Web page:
Explaining humour The ‘W’ words are useful if you’re trying to understand or summarise a story, but who, whom, who’s and whose tend to cause problems. Here’s a quick guide to what they all mean and how they can be used. more
Who or whom, who’s or whose? The ‘W’ words are useful if you’re trying to understand or summarise a story, but who, whom, who’s and whose tend to cause problems. Here’s a quick guide to what they all mean and how they can be used. more
Could or might? Could and might mean different things, but a lot of people use them both to mean the same thing. Here’s a quick guide to avoid any confusion. more
Homophones Homophones are words that sound the same even though they’re spelt differently and mean different things. Getting them right can be tricky, but it’s worth it in the end. more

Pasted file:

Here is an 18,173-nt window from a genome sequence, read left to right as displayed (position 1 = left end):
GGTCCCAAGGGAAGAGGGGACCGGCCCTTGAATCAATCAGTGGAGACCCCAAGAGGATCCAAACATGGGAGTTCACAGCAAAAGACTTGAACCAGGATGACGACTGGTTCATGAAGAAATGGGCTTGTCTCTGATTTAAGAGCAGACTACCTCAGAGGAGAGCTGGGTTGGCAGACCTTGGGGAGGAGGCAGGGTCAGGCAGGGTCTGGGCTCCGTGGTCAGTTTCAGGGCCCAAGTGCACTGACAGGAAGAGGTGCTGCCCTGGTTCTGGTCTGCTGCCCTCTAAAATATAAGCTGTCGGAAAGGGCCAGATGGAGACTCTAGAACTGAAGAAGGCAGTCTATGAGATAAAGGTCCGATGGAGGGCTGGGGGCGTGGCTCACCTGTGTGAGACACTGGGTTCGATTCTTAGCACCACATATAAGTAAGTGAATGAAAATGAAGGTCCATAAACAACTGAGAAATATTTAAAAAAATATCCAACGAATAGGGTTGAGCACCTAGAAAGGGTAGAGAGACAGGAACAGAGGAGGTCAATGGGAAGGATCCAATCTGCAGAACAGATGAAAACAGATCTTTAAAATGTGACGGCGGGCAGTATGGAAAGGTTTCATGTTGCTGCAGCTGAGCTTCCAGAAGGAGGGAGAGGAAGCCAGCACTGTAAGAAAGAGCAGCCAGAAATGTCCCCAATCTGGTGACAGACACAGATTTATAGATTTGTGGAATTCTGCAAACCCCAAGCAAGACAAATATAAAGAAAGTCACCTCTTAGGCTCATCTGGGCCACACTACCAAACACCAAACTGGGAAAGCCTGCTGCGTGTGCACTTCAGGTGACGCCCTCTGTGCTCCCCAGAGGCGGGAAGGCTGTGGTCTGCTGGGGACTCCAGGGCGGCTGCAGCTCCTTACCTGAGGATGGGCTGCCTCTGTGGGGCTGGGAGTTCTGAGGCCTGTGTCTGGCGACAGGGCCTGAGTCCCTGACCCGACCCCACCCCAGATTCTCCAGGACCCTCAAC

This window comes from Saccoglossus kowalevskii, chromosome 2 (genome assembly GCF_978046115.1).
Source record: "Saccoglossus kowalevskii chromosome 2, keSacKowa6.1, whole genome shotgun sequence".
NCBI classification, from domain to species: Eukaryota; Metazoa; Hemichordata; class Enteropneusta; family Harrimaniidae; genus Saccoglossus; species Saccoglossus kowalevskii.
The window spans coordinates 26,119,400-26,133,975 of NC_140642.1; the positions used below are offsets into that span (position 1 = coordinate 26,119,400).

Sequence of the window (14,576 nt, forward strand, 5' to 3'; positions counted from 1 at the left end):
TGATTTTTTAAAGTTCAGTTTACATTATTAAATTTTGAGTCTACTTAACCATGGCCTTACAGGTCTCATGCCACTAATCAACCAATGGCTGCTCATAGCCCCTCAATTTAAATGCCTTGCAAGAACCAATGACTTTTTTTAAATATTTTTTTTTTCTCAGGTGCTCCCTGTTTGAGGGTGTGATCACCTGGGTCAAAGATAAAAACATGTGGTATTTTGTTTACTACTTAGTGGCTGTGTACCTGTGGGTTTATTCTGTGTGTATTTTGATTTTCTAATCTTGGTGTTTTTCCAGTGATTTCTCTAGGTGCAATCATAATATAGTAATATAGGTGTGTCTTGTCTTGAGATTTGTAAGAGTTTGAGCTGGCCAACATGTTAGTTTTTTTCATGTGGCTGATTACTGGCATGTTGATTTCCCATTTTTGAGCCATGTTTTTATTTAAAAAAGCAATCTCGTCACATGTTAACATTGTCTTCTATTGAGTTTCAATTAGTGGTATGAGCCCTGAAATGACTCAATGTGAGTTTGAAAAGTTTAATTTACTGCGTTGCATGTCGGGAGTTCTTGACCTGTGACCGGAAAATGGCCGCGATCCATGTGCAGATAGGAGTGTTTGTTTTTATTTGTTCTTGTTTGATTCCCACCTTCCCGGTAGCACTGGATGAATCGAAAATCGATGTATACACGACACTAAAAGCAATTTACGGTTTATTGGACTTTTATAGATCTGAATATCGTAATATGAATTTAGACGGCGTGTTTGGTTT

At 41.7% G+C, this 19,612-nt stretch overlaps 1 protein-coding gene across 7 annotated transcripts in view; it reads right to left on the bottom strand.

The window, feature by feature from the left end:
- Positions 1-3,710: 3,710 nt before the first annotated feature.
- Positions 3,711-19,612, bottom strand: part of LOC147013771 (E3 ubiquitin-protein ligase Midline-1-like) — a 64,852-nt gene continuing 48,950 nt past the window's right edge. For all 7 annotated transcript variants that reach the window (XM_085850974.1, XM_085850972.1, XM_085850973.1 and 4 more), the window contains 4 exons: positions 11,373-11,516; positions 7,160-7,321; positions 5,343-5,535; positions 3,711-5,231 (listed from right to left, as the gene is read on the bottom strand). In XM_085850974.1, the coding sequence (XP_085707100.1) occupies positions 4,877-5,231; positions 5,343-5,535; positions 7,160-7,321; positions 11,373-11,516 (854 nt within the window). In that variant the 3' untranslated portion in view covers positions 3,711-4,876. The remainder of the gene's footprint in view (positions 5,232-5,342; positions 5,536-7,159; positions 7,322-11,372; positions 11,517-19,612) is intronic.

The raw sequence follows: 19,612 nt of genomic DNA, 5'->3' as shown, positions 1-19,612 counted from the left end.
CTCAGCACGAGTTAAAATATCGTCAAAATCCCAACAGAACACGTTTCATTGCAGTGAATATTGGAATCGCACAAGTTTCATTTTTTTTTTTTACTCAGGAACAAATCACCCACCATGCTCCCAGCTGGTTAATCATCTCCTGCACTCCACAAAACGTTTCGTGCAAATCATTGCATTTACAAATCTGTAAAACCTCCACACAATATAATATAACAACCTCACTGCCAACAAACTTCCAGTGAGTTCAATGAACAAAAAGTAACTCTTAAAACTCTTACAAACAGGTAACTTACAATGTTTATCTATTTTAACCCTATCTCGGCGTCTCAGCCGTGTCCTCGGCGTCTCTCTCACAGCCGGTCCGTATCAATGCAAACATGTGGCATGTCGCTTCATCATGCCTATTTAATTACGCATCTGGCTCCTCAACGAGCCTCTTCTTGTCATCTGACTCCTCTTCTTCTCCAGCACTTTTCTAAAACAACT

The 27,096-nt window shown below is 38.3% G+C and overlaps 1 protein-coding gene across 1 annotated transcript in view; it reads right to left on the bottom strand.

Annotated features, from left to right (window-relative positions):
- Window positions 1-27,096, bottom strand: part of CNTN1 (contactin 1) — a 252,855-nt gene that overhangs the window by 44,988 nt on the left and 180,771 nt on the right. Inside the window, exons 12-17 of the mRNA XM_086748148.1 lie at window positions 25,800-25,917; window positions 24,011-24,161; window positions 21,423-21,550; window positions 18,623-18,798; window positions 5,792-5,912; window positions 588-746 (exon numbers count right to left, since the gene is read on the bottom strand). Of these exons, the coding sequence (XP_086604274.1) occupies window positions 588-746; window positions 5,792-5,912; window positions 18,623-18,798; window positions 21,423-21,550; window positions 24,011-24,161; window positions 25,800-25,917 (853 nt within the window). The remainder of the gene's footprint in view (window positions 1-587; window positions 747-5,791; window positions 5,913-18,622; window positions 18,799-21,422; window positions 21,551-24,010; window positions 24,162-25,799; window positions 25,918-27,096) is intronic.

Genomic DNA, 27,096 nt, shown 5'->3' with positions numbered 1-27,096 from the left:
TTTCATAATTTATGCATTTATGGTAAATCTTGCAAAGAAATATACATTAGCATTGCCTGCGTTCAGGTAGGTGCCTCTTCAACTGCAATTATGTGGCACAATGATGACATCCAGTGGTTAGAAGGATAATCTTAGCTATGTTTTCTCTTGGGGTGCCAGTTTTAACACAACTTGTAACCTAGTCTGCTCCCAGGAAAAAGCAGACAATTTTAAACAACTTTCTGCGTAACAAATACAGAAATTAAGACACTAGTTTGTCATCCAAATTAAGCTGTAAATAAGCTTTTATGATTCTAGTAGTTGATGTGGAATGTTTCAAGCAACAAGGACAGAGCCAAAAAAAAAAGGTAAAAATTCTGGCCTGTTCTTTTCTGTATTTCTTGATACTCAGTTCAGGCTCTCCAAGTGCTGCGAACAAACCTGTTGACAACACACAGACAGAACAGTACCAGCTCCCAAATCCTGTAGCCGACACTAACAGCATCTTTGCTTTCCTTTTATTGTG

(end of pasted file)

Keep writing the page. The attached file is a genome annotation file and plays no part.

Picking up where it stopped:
Creating off-the-shelf characters Common entrance exams have a time limit. If they didn’t, they’d be a lot easier! If you want to save time and improve your story, one thing you can do is to prepare three ‘off-the-shelf’ characters that you can choose from. more
Children’s reading list I’m often asked by parents what books their children should be reading. Here’s a list of my favourite books when I was a boy. Maybe a few of them might be worth ordering online…! more
Describing feelings In many 11+ and 13+ exams, you have to talk about feelings. Yes, I know that’s hard for most boys that age, but I thought it might help if I wrote down a list of adjectives that describe our emotions. Here we go… more
How to write a letter Writing a letter is not as easy as it might seem – especially if you have to do it during a Common Entrance exam! In this post, I’d like to explain the typical format of formal and casual letters and the decisions on wording that you’ll have to make… more